Years later, as the Ark was leaving Kiriath-Jearim, we have the story of Uzzah being punished by death for touching the Ark.

The Ark in the Sorek Valley

Looking west down the Sorek Valley from the tel at Beth Shemesh.NOTE: This is seventh story in a series of posts following locations where the Ark of the Covenant visited. Other places we have visited include the Plains of Moab, the Jordan River, Jericho, Mount Ebal and Mount Gerizim, Shiloh and the Land of the Philistines. For seven months, the Ark of the Covenant plagued the Philistines. Consequently, no one wanted the Ark and it was passed between the cities of Ashdod, Gath and Ekron. Finally, they decided that the only way to rid themselves of the tumors was to return the Ark to the Israelites.

And the Philistines called for the priests and the diviners, saying, “What shall we do with the ark of the Lord? Tell us how we should send it to its place.” So they said, “If you send away the ark of the God of Israel, do not send it empty; but by all means return it to Him with a trespass offering. Then you will be healed, and it will be known to you why His hand is not removed from you.” - 1 Samuel 6:2-3

So, the Philistines loaded the Ark onto a cart pulled by two milk cows and sent it down through the Sorek Valley toward the Israelite city of Beth Shemesh. Along with it, they included a chest that had five golden tumors and some golden rats to represent the plague that had been wrought upon them. As the cows and cart neared Beth Shemesh, the people were in the valley working in the fields and saw it coming.

Now the people of Beth Shemesh were reaping their wheat harvest in the valley; and they lifted their eyes and saw the ark, and rejoiced to see it. Then the cart came into the field of Joshua of Beth Shemesh, and stood there; a large stone was there. So they split the wood of the cart and offered the cows as a burnt offering to the Lord. The Levites took down the ark of the Lord and the chest that was with it, in which were the articles of gold, and put them on the large stone. Then the men of Beth Shemesh offered burnt offerings and made sacrifices the same day to the Lord. - 1 Samuel 6:13-15

Possible path the Ark of the Covenant took as it travelled from Ekron through the Sorek Valley to Beth Shemesh.

This section of the Sorek Valley runs basically east to west through the Shephalah. It is also mentioned a couple of other times in the Bible.

  • It served as a portion of the boundary between the Tribe of Dan and the land of the Philistines.
  • Samson's first wife came from Timnah, which sat in the western end of the valley (Judges 14:1-3)
  • Another one of Samson's wives, Delilah, lived in the Sorek Valley. (Judges 16:4)

The Ark in the Land of the Philistines

The tel of Gath, located in Tel Tzafit National Park.In the last post in this series, we learned that the Ark of the Covenant had been captured by the Philistines in the battle with the Israelites at Ebenezer. Just as the Ark generally brought prosperity for the Israelites, the Philistines' experience was not nearly as positive. First, they took the Ark to the city of Ashdod and placed it in the house of Dagon. The next morning, when the Philistines went to the house, they found Dagon had fallen face first before the Ark. The following morning, the god Dagon had fallen before the Ark and broken into pieces. However, it was worse for the citizens of Ashdod. God struck them with tumors.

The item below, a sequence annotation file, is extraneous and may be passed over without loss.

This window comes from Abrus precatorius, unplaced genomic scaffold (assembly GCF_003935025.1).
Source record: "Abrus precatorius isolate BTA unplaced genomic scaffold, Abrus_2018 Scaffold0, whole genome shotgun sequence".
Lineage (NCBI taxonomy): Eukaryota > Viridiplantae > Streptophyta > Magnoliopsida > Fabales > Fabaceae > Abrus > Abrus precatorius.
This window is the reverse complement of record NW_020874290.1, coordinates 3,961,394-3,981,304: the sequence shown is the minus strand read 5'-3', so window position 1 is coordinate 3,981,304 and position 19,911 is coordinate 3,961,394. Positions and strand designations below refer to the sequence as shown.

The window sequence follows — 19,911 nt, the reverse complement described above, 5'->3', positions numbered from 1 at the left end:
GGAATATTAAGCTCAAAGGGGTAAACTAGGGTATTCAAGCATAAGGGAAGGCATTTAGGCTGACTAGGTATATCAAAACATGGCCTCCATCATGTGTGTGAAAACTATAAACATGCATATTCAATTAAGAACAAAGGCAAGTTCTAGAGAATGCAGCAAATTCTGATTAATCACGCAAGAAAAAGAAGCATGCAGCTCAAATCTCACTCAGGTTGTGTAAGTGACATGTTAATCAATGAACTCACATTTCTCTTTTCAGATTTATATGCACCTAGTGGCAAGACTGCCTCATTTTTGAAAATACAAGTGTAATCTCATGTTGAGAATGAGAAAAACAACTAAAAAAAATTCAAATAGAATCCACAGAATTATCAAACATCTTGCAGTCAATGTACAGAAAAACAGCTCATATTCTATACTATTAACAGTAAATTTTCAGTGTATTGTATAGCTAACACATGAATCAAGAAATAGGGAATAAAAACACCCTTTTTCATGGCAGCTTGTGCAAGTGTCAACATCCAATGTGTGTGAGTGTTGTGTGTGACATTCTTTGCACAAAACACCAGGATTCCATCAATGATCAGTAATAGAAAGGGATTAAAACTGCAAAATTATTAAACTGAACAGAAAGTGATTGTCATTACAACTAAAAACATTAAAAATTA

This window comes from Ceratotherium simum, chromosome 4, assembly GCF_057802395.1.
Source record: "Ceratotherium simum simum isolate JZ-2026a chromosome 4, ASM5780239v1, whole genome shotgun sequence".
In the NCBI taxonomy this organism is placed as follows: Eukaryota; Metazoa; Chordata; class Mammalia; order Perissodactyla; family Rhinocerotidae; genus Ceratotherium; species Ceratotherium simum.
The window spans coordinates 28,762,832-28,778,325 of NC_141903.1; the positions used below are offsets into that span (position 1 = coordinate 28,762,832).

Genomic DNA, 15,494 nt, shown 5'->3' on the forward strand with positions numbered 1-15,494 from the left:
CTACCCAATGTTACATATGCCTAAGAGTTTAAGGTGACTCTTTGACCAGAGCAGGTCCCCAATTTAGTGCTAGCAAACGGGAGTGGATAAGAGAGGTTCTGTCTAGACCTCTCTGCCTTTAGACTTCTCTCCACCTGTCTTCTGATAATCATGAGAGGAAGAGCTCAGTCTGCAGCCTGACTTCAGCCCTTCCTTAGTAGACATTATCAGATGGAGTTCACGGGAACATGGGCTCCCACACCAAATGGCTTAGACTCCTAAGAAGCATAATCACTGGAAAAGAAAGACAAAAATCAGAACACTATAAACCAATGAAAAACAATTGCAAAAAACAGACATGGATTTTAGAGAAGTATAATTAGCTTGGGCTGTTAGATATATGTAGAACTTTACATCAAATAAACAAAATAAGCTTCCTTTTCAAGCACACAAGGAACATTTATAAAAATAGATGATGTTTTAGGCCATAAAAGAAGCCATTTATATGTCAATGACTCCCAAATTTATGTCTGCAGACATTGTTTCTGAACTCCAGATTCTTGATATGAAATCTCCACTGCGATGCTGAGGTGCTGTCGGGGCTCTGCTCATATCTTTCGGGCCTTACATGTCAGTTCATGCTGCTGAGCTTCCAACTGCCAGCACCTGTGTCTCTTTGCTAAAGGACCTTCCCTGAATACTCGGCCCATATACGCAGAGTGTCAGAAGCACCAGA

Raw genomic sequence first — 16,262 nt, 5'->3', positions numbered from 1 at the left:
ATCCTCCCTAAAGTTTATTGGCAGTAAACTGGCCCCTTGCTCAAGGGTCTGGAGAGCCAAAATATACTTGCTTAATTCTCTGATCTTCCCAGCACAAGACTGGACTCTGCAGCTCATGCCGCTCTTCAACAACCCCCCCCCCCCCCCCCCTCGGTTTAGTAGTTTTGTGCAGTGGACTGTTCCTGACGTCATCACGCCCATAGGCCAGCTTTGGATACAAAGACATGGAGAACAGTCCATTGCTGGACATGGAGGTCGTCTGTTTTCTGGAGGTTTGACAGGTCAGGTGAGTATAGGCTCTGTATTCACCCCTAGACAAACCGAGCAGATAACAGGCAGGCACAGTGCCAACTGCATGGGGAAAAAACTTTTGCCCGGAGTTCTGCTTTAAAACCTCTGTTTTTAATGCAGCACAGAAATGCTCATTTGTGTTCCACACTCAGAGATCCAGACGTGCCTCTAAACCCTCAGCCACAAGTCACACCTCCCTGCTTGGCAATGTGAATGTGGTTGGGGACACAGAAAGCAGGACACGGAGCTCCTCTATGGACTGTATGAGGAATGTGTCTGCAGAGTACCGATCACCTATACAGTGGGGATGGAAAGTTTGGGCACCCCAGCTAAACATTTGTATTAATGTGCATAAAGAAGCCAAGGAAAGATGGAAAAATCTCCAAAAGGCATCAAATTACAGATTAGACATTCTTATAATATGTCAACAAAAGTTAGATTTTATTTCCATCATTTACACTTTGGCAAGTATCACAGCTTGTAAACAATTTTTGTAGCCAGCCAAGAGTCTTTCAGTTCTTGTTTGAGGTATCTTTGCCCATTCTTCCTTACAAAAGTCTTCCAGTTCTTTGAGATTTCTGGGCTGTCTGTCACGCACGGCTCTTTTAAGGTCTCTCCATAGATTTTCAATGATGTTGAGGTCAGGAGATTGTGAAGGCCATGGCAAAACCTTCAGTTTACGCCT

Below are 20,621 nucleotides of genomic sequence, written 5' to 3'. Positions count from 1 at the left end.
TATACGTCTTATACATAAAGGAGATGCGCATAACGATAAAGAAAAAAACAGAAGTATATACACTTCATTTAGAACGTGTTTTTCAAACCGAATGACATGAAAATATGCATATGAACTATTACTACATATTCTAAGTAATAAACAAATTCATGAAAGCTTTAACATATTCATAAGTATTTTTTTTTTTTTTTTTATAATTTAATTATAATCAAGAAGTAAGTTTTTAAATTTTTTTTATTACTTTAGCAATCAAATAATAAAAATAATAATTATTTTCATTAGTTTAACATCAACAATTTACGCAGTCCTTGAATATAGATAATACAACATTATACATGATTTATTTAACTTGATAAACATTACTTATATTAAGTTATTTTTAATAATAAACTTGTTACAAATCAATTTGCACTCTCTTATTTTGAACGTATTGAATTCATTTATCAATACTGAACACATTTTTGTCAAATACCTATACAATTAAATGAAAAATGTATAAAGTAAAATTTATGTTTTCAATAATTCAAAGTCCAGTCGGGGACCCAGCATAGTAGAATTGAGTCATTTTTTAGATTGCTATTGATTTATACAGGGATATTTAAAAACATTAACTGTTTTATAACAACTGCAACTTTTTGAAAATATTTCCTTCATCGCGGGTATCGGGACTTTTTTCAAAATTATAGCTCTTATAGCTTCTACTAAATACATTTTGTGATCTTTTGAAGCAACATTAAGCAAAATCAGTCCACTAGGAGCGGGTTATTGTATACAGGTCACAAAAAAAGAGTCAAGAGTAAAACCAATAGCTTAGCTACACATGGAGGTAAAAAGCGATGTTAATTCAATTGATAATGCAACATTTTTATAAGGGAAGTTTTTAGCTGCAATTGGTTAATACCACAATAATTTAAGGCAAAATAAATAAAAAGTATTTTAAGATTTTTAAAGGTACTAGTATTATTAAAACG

Having had their fill of the Ark in their city, they sent the Ark to Gath. Unfortunately, for the citizens of Gath, the results were similar.

Therefore they sent and gathered to themselves all the lords of the Philistines, and said, “What shall we do with the ark of the God of Israel?” And they answered, “Let the ark of the God of Israel be carried away to Gath.” So they carried the ark of the God of Israel away. So it was, after they had carried it away, that the hand of the Lord was against the city with a very great destruction; and He struck the men of the city, both small and great, and tumors broke out on them. - 1 Samuel 5:8-9

By this time, the citizens of Ekron had heard of what had happened in the other cities and were not excited about the Ark's arrival.

Therefore they sent the ark of God to Ekron. So it was, as the ark of God came to Ekron, that the Ekronites cried out, saying, “They have brought the ark of the God of Israel to us, to kill us and our people!” So they sent and gathered together all the lords of the Philistines, and said, “Send away the ark of the God of Israel, and let it go back to its own place, so that it does not kill us and our people.” For there was a deadly destruction throughout all the city; the hand of God was very heavy there. And the men who did not die were stricken with the tumors, and the cry of the city went up to heaven. - 1 Samuel 5:10-12